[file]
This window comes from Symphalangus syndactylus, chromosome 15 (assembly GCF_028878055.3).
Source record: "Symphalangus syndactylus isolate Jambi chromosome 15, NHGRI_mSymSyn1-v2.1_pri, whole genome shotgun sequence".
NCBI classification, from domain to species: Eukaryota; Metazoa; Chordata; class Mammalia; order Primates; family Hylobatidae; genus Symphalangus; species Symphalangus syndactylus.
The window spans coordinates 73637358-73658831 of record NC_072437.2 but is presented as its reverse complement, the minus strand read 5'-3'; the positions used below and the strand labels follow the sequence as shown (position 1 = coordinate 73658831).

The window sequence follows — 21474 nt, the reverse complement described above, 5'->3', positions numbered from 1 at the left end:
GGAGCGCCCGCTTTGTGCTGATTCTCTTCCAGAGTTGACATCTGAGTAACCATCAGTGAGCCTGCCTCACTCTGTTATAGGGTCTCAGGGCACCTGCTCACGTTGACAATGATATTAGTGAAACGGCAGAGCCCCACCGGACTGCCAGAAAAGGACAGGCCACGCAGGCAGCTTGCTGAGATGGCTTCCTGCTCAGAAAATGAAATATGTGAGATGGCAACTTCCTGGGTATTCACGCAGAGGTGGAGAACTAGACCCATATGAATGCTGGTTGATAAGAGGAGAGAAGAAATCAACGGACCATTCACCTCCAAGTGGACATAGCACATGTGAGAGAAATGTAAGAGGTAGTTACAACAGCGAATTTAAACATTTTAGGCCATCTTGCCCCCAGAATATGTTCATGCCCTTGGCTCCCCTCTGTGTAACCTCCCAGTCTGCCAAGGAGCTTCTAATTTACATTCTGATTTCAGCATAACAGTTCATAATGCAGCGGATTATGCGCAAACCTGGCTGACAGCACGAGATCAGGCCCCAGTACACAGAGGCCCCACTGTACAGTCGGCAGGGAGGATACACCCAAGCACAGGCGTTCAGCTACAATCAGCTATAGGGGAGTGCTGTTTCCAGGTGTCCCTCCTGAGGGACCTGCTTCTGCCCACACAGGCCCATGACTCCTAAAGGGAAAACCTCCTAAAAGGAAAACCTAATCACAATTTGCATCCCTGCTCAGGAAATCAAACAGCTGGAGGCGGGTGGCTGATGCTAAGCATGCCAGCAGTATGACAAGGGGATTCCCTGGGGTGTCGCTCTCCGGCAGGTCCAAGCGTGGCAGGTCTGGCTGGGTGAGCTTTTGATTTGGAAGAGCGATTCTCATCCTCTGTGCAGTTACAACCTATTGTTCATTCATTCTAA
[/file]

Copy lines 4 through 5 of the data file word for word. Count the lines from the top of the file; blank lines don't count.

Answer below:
The window spans coordinates 73637358-73658831 of record NC_072437.2 but is presented as its reverse complement, the minus strand read 5'-3'; the positions used below and the strand labels follow the sequence as shown (position 1 = coordinate 73658831).

The window sequence follows — 21474 nt, the reverse complement described above, 5'->3', positions numbered from 1 at the left end: